If the war on drugs has been such a failure the opposite can't be said for harm use reduction programs. Vancouver Canada operates the only safe injection site for intravenous drug users in North America if not our hemisphere. According to research conducted by the HIV/AIDS Policy people there's been a30% increase in the numbers of addicts who enter into detoxification programs among those who make use of the site as compared to the general population.
The study also determined that users of the site were more likely to reduce their Heroin intake, and to seek further treatment once they left detoxification programs than others. In other words they showed an actual commitment to recovering from their addiction as opposed to those who have entered such programs through court orders. (That's an unsubstantiated observation made on my part based on anecdotal evidence and personal knowledge of how the system works in Canada that people who don't enter addiction counselling voluntarily have a high rate of relapse.)
One would think that evidence like that in a trial program would be taken as an indication that there are better ways to proceed with helping people overcome their addictions. There is no difference between the mindset of a person who is addicted to alcohol, tobacco, or street drugs. The only difference is what they are addicted to.
Addictions are a symptom of a larger suffering within a person. Simply punishing them for the addiction will not do anything to change that. That doesn't mean that a person shouldn't be punished for the behaviour that their addiction causes- if they steal to feed their addiction they should be punished for the theft. But if nothing is done to solve the problem of why they stole in the first place you haven't accomplished anything.
By treating the causes of a person's addiction you will eliminate the addict, and the criminal behaviour that accompanies the addiction. You will also eliminate the market for drugs. The fewer addicts there are the less business for drug dealers and the less money made to offset the risk of the business.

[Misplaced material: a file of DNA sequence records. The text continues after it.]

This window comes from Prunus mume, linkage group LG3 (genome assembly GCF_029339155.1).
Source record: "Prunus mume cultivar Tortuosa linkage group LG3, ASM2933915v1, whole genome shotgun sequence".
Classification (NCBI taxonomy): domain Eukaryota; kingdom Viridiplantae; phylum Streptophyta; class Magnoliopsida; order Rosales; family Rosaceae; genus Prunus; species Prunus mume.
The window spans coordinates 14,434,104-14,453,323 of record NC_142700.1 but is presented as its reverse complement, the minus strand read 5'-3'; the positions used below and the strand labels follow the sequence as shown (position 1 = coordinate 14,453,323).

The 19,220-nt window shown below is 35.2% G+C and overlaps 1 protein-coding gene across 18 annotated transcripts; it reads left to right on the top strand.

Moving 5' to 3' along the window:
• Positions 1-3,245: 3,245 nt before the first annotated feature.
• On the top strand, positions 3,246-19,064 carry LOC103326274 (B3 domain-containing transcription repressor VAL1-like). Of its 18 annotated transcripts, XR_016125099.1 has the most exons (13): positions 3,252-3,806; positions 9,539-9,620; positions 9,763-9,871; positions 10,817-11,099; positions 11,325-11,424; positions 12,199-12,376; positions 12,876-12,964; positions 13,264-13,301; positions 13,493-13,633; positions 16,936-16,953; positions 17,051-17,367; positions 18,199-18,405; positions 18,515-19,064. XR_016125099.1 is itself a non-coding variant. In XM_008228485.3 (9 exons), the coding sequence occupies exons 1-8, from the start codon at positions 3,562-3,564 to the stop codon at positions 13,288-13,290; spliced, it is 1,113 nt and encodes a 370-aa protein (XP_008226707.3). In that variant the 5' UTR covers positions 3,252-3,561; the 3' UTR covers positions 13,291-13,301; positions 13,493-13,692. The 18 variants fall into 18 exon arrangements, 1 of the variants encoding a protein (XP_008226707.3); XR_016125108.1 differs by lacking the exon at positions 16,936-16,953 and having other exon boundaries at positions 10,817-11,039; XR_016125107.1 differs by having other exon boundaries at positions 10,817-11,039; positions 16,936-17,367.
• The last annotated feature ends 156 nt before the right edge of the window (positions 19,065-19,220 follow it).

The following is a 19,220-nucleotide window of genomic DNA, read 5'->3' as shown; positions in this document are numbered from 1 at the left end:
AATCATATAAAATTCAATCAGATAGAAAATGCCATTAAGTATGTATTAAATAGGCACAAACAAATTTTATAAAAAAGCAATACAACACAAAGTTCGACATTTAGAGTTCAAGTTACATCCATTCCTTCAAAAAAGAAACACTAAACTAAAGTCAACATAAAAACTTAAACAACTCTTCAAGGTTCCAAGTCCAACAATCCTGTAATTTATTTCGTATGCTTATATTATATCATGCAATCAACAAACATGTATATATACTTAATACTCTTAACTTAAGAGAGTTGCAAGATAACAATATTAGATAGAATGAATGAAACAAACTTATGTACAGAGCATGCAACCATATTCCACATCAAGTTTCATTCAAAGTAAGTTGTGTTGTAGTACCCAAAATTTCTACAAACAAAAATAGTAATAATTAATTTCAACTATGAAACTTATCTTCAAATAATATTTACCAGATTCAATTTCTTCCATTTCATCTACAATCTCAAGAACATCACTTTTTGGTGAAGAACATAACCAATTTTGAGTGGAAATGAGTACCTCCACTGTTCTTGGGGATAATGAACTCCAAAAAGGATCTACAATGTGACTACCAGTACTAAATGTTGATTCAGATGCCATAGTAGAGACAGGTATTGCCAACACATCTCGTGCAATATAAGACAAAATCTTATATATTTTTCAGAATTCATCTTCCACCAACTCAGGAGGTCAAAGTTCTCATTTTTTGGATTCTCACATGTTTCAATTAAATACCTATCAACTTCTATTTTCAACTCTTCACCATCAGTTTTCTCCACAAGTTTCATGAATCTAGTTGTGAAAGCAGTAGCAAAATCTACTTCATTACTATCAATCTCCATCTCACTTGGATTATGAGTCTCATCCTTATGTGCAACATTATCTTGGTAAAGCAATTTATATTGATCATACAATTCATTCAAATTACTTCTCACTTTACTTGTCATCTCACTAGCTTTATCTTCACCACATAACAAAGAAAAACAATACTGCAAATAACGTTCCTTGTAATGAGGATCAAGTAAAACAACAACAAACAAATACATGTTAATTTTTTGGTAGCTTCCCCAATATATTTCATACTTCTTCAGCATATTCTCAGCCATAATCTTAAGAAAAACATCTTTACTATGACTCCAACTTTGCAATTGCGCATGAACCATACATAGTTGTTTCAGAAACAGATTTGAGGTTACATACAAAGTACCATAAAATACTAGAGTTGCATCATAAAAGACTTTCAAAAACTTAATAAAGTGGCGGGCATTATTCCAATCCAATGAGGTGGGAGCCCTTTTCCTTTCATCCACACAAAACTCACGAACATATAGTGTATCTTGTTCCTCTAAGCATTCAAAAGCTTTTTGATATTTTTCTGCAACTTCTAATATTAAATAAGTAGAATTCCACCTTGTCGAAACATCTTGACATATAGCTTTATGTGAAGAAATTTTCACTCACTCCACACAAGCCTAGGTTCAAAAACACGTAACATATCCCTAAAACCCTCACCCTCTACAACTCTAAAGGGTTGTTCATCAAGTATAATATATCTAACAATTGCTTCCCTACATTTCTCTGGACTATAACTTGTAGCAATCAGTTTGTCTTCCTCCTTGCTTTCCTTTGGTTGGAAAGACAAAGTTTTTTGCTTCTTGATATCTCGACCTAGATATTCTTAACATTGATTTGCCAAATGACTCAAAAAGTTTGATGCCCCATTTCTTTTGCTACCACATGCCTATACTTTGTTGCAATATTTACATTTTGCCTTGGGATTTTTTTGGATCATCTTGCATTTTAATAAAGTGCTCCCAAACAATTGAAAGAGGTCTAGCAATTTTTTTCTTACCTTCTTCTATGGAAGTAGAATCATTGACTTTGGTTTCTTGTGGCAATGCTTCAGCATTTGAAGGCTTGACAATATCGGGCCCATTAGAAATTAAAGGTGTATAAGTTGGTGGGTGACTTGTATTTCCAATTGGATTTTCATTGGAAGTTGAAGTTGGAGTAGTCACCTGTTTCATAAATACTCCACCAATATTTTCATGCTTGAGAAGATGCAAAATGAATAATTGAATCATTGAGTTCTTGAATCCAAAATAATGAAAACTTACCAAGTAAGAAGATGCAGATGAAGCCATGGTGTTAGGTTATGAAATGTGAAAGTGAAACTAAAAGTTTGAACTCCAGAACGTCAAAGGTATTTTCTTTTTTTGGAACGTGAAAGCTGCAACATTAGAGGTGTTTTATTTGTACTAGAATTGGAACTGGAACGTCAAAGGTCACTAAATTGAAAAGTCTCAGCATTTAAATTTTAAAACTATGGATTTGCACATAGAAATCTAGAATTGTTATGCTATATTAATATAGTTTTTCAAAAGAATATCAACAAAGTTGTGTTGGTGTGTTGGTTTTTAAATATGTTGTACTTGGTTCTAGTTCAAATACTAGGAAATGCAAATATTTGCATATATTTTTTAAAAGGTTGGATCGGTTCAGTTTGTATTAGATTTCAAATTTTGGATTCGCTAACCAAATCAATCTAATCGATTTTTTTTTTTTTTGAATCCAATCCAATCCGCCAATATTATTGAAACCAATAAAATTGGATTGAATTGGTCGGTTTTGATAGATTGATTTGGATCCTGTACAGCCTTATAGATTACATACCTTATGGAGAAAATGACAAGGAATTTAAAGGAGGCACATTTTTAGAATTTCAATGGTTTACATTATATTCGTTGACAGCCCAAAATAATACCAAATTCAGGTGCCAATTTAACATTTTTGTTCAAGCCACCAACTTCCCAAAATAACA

The people who are making the real money from drugs are pure capitalists; if a venture starts costing them more then it's worth to them in profits how many organized crime groups do you think would continue selling? It's a simple matter of supply and demand. Take away the demand for a product and nobody is going to be bothered with supplying it.
Each addict we heal is one less client for the dealers; each person we educate to the dangers of street drugs is one less person who will become a client. If we took the amount of money that we spend on incarcerating an addict and spent it on a treatment program for him or her we'd be not only saving a person, we'd be saving money in the long run because it increases their chances of staying out of jail, and we decrease the demand for drugs.
That may sound like a long slow process, but if we had a national treatment program think of how many people could be potentially treated on a daily, weekly, monthly, and yearly basis. The "War On Drugs" has proven to be a failure, isn’t it time we tried a different approach?